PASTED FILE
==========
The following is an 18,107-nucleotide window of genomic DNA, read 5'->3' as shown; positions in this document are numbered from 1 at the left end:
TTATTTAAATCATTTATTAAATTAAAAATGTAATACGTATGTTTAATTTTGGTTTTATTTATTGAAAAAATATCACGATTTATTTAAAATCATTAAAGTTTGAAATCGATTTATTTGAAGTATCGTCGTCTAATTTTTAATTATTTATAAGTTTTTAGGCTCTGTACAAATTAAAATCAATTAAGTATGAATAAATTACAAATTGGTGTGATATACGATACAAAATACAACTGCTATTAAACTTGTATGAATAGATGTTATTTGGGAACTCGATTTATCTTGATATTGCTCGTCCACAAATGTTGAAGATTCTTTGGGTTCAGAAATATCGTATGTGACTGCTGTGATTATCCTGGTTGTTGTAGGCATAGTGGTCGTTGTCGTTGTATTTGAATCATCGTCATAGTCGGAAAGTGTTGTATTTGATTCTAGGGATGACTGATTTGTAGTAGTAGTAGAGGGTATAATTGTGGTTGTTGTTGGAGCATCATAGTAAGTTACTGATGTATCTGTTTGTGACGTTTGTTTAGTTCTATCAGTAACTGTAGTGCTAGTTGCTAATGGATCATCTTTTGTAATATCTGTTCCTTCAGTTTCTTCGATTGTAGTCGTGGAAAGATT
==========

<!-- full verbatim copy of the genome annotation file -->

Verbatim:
The following is an 18,107-nucleotide window of genomic DNA, read 5'->3' as shown; positions in this document are numbered from 1 at the left end:
TTATTTAAATCATTTATTAAATTAAAAATGTAATACGTATGTTTAATTTTGGTTTTATTTATTGAAAAAATATCACGATTTATTTAAAATCATTAAAGTTTGAAATCGATTTATTTGAAGTATCGTCGTCTAATTTTTAATTATTTATAAGTTTTTAGGCTCTGTACAAATTAAAATCAATTAAGTATGAATAAATTACAAATTGGTGTGATATACGATACAAAATACAACTGCTATTAAACTTGTATGAATAGATGTTATTTGGGAACTCGATTTATCTTGATATTGCTCGTCCACAAATGTTGAAGATTCTTTGGGTTCAGAAATATCGTATGTGACTGCTGTGATTATCCTGGTTGTTGTAGGCATAGTGGTCGTTGTCGTTGTATTTGAATCATCGTCATAGTCGGAAAGTGTTGTATTTGATTCTAGGGATGACTGATTTGTAGTAGTAGTAGAGGGTATAATTGTGGTTGTTGTTGGAGCATCATAGTAAGTTACTGATGTATCTGTTTGTGACGTTTGTTTAGTTCTATCAGTAACTGTAGTGCTAGTTGCTAATGGATCATCTTTTGTAATATCTGTTCCTTCAGTTTCTTCGATTGTAGTCGTGGAAAGATT